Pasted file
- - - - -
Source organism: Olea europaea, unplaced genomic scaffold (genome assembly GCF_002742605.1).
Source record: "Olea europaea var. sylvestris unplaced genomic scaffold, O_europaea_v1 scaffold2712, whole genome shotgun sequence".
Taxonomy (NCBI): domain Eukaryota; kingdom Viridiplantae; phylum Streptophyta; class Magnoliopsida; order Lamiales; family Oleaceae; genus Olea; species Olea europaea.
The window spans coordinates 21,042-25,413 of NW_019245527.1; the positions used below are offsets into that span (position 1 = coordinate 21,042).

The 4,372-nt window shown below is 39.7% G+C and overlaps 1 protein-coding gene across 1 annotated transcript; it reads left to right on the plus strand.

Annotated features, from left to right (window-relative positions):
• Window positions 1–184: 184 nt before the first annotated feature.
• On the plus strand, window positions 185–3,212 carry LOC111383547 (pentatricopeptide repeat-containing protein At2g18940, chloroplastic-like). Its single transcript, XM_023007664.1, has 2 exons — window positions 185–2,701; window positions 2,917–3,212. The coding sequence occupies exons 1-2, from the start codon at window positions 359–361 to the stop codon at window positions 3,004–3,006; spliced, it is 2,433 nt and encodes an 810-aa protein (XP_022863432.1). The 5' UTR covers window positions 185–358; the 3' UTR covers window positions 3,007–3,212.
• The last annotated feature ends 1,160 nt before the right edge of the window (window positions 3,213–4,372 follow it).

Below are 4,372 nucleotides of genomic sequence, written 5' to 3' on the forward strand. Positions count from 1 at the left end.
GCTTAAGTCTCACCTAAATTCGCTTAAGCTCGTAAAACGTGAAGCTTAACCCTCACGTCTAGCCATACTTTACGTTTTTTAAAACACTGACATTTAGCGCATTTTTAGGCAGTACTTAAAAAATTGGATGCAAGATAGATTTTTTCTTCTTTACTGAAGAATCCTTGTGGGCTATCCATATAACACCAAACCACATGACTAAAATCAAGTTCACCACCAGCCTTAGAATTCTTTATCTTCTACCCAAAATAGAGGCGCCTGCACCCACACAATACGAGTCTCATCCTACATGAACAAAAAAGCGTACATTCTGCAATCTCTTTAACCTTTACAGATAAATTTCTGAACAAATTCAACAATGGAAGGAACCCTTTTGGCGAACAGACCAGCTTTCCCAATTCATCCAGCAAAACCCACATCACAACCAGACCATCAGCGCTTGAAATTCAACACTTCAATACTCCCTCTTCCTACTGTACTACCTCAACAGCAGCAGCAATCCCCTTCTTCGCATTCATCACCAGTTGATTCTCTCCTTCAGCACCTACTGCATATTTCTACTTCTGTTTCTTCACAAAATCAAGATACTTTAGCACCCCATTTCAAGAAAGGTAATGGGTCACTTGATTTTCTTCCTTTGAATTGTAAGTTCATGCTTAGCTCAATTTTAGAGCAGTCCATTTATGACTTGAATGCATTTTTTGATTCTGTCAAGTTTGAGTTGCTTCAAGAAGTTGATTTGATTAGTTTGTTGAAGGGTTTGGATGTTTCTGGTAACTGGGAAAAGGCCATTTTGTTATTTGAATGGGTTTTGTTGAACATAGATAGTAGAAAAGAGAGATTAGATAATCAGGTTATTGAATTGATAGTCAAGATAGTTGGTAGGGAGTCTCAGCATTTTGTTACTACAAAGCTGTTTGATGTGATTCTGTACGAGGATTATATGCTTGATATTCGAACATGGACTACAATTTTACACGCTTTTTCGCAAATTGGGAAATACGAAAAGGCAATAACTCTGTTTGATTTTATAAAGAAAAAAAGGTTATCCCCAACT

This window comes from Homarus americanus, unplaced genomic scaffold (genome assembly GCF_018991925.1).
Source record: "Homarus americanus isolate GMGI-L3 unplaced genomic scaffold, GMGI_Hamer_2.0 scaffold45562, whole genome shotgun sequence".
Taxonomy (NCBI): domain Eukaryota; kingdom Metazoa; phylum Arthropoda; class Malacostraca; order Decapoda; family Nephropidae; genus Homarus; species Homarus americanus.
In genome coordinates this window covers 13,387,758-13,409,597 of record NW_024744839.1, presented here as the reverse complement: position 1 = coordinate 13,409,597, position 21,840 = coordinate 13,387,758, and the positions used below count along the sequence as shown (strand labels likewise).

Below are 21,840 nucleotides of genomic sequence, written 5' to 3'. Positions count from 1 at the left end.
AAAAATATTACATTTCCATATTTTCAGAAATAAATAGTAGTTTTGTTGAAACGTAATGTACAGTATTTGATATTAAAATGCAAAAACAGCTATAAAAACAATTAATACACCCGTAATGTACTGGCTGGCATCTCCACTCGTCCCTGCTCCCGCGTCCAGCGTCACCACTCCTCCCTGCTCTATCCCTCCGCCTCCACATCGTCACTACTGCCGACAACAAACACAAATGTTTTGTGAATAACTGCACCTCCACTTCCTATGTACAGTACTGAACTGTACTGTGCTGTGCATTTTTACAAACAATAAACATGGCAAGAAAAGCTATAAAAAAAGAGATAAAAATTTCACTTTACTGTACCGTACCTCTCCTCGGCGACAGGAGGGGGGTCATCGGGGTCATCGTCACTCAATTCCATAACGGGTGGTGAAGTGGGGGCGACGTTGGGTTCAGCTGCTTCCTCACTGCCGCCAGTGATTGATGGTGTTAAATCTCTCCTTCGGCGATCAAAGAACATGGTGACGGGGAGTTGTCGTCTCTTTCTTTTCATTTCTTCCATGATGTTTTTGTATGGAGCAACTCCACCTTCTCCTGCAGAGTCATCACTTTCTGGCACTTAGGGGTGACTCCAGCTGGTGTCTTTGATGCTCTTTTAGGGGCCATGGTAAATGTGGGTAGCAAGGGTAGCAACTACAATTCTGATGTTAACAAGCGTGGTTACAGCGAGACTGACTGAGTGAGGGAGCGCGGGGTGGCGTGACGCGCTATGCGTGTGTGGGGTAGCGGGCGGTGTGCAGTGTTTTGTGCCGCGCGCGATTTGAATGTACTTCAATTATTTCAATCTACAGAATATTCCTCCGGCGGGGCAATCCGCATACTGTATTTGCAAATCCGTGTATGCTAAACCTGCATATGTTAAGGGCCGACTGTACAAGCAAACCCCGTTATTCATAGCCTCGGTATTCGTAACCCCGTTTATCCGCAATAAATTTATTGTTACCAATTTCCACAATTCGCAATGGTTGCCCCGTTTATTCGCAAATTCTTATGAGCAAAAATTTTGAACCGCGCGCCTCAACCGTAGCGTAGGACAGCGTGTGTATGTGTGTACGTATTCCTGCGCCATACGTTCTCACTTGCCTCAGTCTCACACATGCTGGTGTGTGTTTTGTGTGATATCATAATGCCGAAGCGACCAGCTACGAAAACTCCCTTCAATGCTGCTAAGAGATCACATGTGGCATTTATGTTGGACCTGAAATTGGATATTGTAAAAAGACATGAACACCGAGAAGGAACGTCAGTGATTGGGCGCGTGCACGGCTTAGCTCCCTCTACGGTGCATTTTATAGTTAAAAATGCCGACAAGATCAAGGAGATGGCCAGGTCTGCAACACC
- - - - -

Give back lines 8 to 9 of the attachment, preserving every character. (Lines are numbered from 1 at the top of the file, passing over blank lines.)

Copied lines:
• On the plus strand, window positions 185–3,212 carry LOC111383547 (pentatricopeptide repeat-containing protein At2g18940, chloroplastic-like). Its single transcript, XM_023007664.1, has 2 exons — window positions 185–2,701; window positions 2,917–3,212. The coding sequence occupies exons 1-2, from the start codon at window positions 359–361 to the stop codon at window positions 3,004–3,006; spliced, it is 2,433 nt and encodes an 810-aa protein (XP_022863432.1). The 5' UTR covers window positions 185–358; the 3' UTR covers window positions 3,007–3,212.
• The last annotated feature ends 1,160 nt before the right edge of the window (window positions 3,213–4,372 follow it).